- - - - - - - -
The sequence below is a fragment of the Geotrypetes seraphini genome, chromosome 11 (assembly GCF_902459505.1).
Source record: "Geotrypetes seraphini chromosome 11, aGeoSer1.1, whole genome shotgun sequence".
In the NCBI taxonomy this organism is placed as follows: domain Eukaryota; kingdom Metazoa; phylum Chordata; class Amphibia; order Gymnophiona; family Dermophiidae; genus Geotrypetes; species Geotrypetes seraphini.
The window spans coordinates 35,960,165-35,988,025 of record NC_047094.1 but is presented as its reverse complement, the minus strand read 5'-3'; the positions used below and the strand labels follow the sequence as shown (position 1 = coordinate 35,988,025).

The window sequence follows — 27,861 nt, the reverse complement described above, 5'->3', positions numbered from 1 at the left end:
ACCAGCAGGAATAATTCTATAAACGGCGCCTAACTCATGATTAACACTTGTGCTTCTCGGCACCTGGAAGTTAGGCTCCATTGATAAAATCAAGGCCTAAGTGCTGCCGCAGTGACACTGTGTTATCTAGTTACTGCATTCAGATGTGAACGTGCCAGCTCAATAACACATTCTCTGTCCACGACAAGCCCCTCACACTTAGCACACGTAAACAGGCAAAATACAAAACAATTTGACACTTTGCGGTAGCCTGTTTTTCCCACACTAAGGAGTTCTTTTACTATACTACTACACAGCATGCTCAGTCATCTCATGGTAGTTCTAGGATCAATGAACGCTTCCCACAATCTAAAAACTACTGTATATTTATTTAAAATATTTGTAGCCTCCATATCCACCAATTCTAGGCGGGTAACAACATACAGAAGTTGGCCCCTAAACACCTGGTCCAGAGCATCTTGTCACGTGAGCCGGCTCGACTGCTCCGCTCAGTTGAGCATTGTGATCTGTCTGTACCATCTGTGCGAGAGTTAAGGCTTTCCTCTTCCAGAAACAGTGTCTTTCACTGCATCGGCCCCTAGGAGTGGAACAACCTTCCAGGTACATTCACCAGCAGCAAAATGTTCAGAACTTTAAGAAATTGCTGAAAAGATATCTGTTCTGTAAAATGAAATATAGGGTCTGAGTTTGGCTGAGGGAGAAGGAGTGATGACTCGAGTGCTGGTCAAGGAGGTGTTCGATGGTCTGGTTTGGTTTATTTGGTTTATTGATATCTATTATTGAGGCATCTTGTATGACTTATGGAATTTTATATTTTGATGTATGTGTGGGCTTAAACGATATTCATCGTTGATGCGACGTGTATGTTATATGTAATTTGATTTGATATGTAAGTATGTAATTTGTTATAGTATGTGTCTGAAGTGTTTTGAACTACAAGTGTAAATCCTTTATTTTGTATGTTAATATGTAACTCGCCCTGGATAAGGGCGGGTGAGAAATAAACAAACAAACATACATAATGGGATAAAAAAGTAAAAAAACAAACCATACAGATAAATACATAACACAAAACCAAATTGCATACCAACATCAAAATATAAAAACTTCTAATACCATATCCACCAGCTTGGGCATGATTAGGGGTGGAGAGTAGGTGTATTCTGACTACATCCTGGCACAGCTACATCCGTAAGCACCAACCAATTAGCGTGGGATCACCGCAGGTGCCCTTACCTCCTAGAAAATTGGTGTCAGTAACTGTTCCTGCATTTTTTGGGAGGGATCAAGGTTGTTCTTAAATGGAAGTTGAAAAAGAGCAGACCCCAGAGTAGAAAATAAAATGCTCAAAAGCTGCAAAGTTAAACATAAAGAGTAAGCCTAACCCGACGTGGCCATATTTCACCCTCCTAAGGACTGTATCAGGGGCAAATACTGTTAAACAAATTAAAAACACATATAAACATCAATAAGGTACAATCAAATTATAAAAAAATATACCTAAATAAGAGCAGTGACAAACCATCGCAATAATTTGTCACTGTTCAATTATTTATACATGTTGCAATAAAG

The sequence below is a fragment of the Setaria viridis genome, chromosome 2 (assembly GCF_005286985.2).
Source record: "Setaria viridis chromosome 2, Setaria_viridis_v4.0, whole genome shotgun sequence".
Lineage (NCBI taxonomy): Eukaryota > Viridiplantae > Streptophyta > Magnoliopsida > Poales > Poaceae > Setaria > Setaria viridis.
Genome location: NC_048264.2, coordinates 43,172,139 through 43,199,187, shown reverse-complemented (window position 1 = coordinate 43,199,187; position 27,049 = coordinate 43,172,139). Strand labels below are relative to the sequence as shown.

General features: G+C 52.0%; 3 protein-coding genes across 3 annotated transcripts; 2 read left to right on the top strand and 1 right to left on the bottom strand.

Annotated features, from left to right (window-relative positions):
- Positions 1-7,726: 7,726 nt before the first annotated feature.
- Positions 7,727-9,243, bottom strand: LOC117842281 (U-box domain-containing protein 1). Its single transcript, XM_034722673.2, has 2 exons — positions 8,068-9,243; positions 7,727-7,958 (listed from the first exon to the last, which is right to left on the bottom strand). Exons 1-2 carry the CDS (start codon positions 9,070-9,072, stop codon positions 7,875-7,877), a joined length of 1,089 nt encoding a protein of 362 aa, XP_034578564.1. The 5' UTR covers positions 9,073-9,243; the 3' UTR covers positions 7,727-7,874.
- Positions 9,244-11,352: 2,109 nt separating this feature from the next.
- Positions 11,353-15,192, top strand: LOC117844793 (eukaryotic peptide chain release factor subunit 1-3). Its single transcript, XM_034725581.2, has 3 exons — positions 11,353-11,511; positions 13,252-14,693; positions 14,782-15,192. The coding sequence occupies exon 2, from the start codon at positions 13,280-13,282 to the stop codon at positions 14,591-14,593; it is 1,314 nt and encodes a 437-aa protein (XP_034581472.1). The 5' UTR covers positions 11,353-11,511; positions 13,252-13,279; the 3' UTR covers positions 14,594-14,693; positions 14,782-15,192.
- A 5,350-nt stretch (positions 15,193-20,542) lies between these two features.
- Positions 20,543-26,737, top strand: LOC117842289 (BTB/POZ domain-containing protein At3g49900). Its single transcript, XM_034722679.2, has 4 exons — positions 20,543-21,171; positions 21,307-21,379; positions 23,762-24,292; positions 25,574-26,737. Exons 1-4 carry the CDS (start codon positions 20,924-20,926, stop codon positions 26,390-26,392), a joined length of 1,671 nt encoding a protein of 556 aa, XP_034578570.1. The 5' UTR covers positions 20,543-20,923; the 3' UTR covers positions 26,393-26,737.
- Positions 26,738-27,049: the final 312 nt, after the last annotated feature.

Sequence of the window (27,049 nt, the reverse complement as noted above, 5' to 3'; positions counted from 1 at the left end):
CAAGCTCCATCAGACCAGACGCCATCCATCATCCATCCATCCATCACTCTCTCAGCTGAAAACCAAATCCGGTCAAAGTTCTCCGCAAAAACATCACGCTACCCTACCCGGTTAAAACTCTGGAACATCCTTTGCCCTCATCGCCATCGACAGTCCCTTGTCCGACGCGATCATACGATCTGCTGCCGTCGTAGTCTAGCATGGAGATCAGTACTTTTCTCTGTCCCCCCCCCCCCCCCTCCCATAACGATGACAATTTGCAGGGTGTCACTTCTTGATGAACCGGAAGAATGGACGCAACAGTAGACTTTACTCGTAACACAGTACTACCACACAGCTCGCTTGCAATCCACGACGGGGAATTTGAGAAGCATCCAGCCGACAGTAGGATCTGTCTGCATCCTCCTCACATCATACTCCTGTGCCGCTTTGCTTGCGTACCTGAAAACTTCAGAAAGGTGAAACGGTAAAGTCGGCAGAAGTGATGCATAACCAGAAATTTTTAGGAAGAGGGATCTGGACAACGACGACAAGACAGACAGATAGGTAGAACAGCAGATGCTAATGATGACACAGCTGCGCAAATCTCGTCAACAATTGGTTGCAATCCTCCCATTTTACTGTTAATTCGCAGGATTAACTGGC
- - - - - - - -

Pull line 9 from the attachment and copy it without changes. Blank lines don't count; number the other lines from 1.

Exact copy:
Lineage (NCBI taxonomy): Eukaryota > Viridiplantae > Streptophyta > Magnoliopsida > Poales > Poaceae > Setaria > Setaria viridis.